That’s not really going to happen in the immediate future, but that was the running joke at a recent event both ladies participated in at the Women in the World summit.

All of these powerful females gathered from all parts of the world to discuss progress and leadership and all of that great stuff. They also discussed the national uproar over birth control (which is really pissing me off for a number of reasons, and I’ll save that for another post- in short, controlling our own reproductive organs is best for everyone in the end). The timing of this gathering of about 2,000 global female powerhouses is fitting as March is Women’s History Month.

The one quote that stuck out above all others to me was one from the International Monetary Fund chief Christine Lagarde. “She suggested that the financial crisis might have been averted, or at least been much less serious, if more women had been at the helm of financial institutions.”

“If Lehman Brothers had been a bit more Lehman Sisters … we would not have had the degree of tragedy that we had as a result of what happened,” Lagarde said.

She added that recent studies have shown “what the level of testosterone in a given room can produce when you do trading.”

As one of my boys would declare upon hearing something profound, “That’s a headcrack.”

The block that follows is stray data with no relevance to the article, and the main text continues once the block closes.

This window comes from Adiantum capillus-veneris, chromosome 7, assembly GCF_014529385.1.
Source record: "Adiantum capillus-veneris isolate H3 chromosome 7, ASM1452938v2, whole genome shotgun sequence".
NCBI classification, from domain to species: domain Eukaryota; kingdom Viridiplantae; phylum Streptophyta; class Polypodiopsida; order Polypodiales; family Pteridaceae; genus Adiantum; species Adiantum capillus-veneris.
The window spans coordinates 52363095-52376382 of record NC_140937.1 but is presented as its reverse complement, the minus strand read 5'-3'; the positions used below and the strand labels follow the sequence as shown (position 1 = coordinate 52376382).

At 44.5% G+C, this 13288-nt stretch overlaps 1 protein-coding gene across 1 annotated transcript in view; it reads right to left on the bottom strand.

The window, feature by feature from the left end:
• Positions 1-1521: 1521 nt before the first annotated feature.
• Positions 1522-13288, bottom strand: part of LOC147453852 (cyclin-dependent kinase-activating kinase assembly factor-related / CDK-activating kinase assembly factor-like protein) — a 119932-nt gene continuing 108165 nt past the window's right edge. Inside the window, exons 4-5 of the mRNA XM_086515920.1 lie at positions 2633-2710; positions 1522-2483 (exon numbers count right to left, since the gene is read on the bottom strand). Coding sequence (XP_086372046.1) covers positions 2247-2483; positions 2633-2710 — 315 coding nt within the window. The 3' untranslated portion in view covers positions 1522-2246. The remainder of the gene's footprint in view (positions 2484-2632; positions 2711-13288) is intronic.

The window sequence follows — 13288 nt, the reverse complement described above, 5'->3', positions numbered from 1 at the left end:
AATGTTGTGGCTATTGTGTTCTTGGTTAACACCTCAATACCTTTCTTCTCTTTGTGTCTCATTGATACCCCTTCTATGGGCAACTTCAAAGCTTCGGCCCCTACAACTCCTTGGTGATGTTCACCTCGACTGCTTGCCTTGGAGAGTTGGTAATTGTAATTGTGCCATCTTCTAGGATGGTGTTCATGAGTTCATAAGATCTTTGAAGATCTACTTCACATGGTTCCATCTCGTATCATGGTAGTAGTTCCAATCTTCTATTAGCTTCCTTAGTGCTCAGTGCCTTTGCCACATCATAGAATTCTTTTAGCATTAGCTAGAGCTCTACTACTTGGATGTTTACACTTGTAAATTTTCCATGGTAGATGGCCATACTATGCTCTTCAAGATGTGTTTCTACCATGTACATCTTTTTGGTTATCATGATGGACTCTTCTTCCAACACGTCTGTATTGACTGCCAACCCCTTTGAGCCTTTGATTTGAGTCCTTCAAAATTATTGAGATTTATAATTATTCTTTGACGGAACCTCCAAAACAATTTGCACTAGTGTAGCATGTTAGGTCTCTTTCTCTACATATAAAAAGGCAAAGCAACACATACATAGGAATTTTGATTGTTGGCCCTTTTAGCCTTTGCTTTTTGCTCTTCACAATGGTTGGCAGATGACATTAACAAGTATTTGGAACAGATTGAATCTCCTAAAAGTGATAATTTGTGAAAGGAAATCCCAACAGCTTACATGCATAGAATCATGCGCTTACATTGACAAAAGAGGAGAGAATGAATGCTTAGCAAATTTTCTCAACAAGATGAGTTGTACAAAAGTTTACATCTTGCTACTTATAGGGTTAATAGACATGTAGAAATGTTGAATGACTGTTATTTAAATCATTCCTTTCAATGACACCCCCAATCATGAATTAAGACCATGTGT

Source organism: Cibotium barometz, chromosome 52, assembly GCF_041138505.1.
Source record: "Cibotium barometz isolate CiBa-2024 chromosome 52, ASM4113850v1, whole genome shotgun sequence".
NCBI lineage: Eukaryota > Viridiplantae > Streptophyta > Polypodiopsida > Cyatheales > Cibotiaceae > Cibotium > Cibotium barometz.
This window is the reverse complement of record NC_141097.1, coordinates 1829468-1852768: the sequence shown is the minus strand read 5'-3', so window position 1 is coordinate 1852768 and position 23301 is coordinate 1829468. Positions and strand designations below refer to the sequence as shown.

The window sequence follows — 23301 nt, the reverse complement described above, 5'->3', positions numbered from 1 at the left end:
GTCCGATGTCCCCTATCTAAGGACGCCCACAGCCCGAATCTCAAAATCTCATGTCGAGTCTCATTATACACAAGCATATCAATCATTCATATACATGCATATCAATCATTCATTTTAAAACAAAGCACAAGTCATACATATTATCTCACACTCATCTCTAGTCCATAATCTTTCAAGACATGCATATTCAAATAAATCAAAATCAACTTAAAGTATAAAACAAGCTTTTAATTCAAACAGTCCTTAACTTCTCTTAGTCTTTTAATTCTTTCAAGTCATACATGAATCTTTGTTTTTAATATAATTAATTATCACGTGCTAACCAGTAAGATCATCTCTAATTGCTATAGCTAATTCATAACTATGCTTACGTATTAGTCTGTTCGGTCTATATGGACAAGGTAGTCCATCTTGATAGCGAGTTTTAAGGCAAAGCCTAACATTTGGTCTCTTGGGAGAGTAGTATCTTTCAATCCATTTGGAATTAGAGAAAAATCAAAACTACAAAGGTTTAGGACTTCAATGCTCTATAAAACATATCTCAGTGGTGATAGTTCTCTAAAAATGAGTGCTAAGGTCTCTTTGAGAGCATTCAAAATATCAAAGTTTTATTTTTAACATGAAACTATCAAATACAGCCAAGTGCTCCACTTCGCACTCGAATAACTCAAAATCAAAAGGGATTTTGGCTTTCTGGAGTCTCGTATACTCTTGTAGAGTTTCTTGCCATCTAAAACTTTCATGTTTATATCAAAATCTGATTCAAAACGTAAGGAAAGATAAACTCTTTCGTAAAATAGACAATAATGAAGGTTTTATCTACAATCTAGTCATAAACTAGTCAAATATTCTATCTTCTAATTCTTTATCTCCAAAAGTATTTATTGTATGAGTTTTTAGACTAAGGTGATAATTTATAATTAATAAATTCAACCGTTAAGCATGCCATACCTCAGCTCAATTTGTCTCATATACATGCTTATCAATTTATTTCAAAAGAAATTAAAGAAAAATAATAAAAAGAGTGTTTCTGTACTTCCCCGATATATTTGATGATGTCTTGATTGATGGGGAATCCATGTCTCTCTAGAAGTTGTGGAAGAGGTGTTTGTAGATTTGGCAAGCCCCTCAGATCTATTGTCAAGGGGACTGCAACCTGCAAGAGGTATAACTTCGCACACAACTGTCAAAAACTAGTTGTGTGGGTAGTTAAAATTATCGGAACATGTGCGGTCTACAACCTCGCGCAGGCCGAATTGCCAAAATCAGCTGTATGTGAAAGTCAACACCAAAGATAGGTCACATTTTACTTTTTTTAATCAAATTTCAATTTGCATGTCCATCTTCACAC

It is. What would it have been like if more women were a major part of the final decision-making in these financial institutions?

I do think anyone and everyone has the capacity to be greedy and underhanded under the right circumstances, but I do think women have an advantage over men in terms of getting the bills paid and prioritizing on behalf of others.

Yes, we will splurge, but we are going to handle the important stuff, somehow, someway.

Here’s my theory.

Men are historically and genetically hunters and gatherers, while women organize and distribute. Women have to plan and make sure that whatever is hunted and gathered is going to last and will be enough for everyone to survive. She figures out how to store the extra, recycle the extra into something useful, or sell it or give it to someone else for use.

Ask anyone’s grandmother who was a pretty young thang during the Great Depression, and they are going to tell you what miracles they worked for a family of five with just nickles.

I’m not knocking men. I know guys who are far better budgeters than some women I know, but overall, in countless households, I see it over and over. Women handle the day-to-day bill payment and household organization, while the men don’t give it much thought. They hand over their share and it all just gets done.

Would the financial crisis have been averted if women were at the helm? I’m not too sure of that, but I do agree that things could have possibly not been as disastrous.

I think women do think about the future more than men, I think women also think more deeply about the effects of their decisions on the greater good and try to deliver the lightest blow possible if there is a negative result.

Send Depression-Era grannies to Congress to work on our budget. We all may be eating cabbage soup everyday and wearing patches in our clothes and shoes for the next five years, but I bet you we’d have a surplus by the end.